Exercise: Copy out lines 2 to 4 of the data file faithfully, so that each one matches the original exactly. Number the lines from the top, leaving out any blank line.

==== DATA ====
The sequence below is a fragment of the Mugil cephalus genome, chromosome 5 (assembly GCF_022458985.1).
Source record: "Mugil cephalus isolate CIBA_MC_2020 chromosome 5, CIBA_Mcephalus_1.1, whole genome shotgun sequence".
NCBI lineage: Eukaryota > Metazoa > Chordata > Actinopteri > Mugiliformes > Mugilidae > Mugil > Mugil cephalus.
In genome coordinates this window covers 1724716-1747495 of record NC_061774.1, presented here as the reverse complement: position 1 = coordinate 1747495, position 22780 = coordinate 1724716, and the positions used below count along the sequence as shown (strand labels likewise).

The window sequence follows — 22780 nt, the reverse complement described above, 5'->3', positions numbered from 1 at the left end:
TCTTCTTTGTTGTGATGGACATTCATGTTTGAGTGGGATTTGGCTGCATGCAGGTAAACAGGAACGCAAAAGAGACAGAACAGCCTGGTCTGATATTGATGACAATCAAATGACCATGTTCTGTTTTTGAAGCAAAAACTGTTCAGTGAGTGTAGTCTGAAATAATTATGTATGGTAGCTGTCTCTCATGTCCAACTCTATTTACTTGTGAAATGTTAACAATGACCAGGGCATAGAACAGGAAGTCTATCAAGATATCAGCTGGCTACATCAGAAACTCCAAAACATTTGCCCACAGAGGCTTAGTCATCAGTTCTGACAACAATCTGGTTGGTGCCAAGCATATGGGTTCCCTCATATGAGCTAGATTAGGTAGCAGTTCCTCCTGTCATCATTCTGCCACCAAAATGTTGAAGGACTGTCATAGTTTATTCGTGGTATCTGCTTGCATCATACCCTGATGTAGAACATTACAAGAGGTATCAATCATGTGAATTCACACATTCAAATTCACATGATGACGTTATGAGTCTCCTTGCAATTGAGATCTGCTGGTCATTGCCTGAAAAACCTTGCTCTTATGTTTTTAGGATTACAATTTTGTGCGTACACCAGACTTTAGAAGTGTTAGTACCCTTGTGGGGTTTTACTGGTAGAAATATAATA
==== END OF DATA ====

Source record: "Mugil cephalus isolate CIBA_MC_2020 chromosome 5, CIBA_Mcephalus_1.1, whole genome shotgun sequence".
NCBI lineage: Eukaryota > Metazoa > Chordata > Actinopteri > Mugiliformes > Mugilidae > Mugil > Mugil cephalus.
In genome coordinates this window covers 1724716-1747495 of record NC_061774.1, presented here as the reverse complement: position 1 = coordinate 1747495, position 22780 = coordinate 1724716, and the positions used below count along the sequence as shown (strand labels likewise).